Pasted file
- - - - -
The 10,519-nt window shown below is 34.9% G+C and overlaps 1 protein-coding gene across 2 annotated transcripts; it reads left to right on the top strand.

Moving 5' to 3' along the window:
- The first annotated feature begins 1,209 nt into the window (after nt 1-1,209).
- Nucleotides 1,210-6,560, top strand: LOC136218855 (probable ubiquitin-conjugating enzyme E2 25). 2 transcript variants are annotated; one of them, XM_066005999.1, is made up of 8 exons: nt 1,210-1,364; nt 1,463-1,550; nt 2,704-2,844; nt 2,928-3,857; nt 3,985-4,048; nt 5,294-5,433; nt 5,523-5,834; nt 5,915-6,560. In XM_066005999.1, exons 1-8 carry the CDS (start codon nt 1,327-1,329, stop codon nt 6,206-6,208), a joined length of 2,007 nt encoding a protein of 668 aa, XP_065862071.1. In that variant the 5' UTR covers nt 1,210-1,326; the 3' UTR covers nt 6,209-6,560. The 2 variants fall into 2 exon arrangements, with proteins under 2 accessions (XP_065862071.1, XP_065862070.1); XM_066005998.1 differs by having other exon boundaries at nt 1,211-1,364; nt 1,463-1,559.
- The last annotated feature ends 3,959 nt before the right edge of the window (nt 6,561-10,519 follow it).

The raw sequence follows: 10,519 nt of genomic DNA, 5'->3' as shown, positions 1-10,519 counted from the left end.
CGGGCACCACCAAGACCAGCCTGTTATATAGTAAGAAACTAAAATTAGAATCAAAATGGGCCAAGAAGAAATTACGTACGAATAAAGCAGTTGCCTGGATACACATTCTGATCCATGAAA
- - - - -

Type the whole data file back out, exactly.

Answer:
The 10,519-nt window shown below is 34.9% G+C and overlaps 1 protein-coding gene across 2 annotated transcripts; it reads left to right on the top strand.

Moving 5' to 3' along the window:
- The first annotated feature begins 1,209 nt into the window (after nt 1-1,209).
- Nucleotides 1,210-6,560, top strand: LOC136218855 (probable ubiquitin-conjugating enzyme E2 25). 2 transcript variants are annotated; one of them, XM_066005999.1, is made up of 8 exons: nt 1,210-1,364; nt 1,463-1,550; nt 2,704-2,844; nt 2,928-3,857; nt 3,985-4,048; nt 5,294-5,433; nt 5,523-5,834; nt 5,915-6,560. In XM_066005999.1, exons 1-8 carry the CDS (start codon nt 1,327-1,329, stop codon nt 6,206-6,208), a joined length of 2,007 nt encoding a protein of 668 aa, XP_065862071.1. In that variant the 5' UTR covers nt 1,210-1,326; the 3' UTR covers nt 6,209-6,560. The 2 variants fall into 2 exon arrangements, with proteins under 2 accessions (XP_065862071.1, XP_065862070.1); XM_066005998.1 differs by having other exon boundaries at nt 1,211-1,364; nt 1,463-1,559.
- The last annotated feature ends 3,959 nt before the right edge of the window (nt 6,561-10,519 follow it).

The raw sequence follows: 10,519 nt of genomic DNA, 5'->3' as shown, positions 1-10,519 counted from the left end.
CGGGCACCACCAAGACCAGCCTGTTATATAGTAAGAAACTAAAATTAGAATCAAAATGGGCCAAGAAGAAATTACGTACGAATAAAGCAGTTGCCTGGATACACATTCTGATCCATGAAA